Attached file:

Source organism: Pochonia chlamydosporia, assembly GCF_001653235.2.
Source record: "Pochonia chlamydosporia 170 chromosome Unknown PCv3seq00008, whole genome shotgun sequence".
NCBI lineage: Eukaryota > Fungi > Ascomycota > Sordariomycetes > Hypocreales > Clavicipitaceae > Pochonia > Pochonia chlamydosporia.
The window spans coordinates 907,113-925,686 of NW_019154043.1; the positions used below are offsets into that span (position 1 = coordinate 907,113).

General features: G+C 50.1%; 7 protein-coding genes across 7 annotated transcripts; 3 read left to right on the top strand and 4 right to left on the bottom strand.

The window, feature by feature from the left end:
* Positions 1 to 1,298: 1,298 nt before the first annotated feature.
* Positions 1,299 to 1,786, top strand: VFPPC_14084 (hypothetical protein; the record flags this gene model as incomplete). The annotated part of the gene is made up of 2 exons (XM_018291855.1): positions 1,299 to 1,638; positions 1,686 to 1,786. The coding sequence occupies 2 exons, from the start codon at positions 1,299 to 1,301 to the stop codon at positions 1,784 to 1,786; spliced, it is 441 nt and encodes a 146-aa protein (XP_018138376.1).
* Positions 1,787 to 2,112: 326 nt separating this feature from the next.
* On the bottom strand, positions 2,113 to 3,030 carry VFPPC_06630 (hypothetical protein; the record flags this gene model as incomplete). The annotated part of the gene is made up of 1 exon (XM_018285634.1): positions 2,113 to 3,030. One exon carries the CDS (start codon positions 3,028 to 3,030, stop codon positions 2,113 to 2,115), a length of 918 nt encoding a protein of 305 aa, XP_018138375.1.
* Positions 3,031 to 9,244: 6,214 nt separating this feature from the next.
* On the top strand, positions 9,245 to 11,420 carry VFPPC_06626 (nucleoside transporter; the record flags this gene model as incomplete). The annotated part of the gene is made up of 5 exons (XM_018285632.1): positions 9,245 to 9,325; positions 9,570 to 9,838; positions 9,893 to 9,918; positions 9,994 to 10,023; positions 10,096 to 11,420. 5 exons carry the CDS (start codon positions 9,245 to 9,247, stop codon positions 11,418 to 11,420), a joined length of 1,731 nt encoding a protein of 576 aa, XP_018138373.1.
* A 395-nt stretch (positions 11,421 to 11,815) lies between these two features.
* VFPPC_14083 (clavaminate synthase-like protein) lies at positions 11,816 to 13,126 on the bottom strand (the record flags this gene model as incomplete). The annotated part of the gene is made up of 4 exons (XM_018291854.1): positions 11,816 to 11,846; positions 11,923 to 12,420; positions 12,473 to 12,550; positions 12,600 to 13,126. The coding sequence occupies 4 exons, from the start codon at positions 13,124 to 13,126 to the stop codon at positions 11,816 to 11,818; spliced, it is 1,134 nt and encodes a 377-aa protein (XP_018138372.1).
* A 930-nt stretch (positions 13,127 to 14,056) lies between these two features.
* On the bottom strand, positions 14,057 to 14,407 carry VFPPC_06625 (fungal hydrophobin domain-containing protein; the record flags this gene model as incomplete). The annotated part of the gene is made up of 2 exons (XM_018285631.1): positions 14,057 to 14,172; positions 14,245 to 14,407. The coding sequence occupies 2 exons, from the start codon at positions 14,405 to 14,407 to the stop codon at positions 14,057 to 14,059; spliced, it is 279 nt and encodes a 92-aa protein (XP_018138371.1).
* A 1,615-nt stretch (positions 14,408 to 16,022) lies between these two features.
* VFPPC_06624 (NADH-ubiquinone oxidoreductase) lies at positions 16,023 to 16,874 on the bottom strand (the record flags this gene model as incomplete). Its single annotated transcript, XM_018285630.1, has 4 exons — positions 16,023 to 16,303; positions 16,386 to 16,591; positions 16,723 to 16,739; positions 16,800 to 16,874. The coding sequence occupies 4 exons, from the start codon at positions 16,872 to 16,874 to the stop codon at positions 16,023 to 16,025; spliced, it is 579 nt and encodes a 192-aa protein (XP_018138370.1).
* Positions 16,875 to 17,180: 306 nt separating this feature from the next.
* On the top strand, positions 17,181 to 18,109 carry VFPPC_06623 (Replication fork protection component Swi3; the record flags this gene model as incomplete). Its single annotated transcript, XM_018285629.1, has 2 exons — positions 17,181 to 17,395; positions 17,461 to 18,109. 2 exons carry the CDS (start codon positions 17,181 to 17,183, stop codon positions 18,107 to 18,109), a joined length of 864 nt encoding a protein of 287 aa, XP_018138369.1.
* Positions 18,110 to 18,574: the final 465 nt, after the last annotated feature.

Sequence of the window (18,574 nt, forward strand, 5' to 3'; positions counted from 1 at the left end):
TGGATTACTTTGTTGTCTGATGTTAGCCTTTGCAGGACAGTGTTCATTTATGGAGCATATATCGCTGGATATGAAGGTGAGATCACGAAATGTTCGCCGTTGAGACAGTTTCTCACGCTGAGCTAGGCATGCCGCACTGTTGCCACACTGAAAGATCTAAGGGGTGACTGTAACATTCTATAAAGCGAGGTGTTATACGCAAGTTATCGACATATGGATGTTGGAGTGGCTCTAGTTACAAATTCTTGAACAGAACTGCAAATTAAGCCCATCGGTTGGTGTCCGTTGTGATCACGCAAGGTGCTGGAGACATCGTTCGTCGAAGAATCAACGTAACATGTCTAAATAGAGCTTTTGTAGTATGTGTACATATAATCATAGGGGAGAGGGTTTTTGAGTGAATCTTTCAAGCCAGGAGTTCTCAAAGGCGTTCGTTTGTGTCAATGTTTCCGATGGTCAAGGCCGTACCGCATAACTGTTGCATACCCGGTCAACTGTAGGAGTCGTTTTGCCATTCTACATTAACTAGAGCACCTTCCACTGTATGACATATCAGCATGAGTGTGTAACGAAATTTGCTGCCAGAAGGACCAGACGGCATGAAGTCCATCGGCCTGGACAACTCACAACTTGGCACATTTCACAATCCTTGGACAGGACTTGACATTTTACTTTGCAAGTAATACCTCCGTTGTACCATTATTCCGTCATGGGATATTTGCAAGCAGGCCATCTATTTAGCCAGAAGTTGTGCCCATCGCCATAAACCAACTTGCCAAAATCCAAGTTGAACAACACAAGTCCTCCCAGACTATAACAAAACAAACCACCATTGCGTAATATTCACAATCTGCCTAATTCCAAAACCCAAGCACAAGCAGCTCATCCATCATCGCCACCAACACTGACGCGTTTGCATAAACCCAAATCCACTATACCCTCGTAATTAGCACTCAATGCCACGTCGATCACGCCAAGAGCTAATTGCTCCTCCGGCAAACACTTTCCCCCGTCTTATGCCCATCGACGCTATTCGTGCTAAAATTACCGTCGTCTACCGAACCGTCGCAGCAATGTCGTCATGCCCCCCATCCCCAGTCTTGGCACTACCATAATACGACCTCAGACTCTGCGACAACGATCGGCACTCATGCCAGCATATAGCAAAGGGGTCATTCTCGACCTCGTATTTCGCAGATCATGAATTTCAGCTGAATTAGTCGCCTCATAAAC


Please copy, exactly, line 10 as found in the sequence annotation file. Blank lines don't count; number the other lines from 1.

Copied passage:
* On the bottom strand, positions 2,113 to 3,030 carry VFPPC_06630 (hypothetical protein; the record flags this gene model as incomplete). The annotated part of the gene is made up of 1 exon (XM_018285634.1): positions 2,113 to 3,030. One exon carries the CDS (start codon positions 3,028 to 3,030, stop codon positions 2,113 to 2,115), a length of 918 nt encoding a protein of 305 aa, XP_018138375.1.